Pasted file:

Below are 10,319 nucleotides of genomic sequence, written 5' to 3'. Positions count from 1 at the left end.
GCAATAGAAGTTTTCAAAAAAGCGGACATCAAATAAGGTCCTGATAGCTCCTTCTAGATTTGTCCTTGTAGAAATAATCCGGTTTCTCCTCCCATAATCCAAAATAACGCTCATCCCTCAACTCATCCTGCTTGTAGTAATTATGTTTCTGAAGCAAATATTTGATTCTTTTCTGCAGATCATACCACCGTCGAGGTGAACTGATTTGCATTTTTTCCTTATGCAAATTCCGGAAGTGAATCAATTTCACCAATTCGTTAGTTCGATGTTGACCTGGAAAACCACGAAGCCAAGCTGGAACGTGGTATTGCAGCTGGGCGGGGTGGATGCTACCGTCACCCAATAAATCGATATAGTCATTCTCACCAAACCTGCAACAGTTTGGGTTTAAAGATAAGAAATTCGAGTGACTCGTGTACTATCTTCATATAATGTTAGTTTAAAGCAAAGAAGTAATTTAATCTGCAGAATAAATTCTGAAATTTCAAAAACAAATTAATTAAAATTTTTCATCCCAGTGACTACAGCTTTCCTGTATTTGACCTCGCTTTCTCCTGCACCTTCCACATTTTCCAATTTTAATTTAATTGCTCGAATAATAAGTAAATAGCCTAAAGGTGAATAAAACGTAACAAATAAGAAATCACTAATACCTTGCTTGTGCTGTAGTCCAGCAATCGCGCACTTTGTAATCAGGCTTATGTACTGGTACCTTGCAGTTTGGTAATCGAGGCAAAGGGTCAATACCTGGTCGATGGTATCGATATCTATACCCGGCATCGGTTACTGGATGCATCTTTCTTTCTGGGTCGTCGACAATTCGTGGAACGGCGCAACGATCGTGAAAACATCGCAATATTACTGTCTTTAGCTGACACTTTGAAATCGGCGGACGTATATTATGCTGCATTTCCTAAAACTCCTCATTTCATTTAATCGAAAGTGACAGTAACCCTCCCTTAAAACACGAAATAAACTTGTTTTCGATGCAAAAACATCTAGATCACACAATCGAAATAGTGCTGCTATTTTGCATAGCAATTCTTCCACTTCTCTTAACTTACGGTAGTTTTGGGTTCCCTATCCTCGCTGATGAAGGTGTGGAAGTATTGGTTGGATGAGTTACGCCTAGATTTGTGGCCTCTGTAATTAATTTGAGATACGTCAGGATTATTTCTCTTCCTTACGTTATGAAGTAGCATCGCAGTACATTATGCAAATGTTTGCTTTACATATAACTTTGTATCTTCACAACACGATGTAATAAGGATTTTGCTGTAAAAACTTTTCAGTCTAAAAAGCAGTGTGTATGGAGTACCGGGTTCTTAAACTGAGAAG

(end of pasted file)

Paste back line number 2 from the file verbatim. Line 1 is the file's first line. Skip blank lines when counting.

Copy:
GCAATAGAAGTTTTCAAAAAAGCGGACATCAAATAAGGTCCTGATAGCTCCTTCTAGATTTGTCCTTGTAGAAATAATCCGGTTTCTCCTCCCATAATCCAAAATAACGCTCATCCCTCAACTCATCCTGCTTGTAGTAATTATGTTTCTGAAGCAAATATTTGATTCTTTTCTGCAGATCATACCACCGTCGAGGTGAACTGATTTGCATTTTTTCCTTATGCAAATTCCGGAAGTGAATCAATTTCACCAATTCGTTAGTTCGATGTTGACCTGGAAAACCACGAAGCCAAGCTGGAACGTGGTATTGCAGCTGGGCGGGGTGGATGCTACCGTCACCCAATAAATCGATATAGTCATTCTCACCAAACCTGCAACAGTTTGGGTTTAAAGATAAGAAATTCGAGTGACTCGTGTACTATCTTCATATAATGTTAGTTTAAAGCAAAGAAGTAATTTAATCTGCAGAATAAATTCTGAAATTTCAAAAACAAATTAATTAAAATTTTTCATCCCAGTGACTACAGCTTTCCTGTATTTGACCTCGCTTTCTCCTGCACCTTCCACATTTTCCAATTTTAATTTAATTGCTCGAATAATAAGTAAATAGCCTAAAGGTGAATAAAACGTAACAAATAAGAAATCACTAATACCTTGCTTGTGCTGTAGTCCAGCAATCGCGCACTTTGTAATCAGGCTTATGTACTGGTACCTTGCAGTTTGGTAATCGAGGCAAAGGGTCAATACCTGGTCGATGGTATCGATATCTATACCCGGCATCGGTTACTGGATGCATCTTTCTTTCTGGGTCGTCGACAATTCGTGGAACGGCGCAACGATCGTGAAAACATCGCAATATTACTGTCTTTAGCTGACACTTTGAAATCGGCGGACGTATATTATGCTGCATTTCCTAAAACTCCTCATTTCATTTAATCGAAAGTGACAGTAACCCTCCCTTAAAACACGAAATAAACTTGTTTTCGATGCAAAAACATCTAGATCACACAATCGAAATAGTGCTGCTATTTTGCATAGCAATTCTTCCACTTCTCTTAACTTACGGTAGTTTTGGGTTCCCTATCCTCGCTGATGAAGGTGTGGAAGTATTGGTTGGATGAGTTACGCCTAGATTTGTGGCCTCTGTAATTAATTTGAGATACGTCAGGATTATTTCTCTTCCTTACGTTATGAAGTAGCATCGCAGTACATTATGCAAATGTTTGCTTTACATATAACTTTGTATCTTCACAACACGATGTAATAAGGATTTTGCTGTAAAAACTTTTCAGTCTAAAAAGCAGTGTGTATGGAGTACCGGGTTCTTAAACTGAGAAG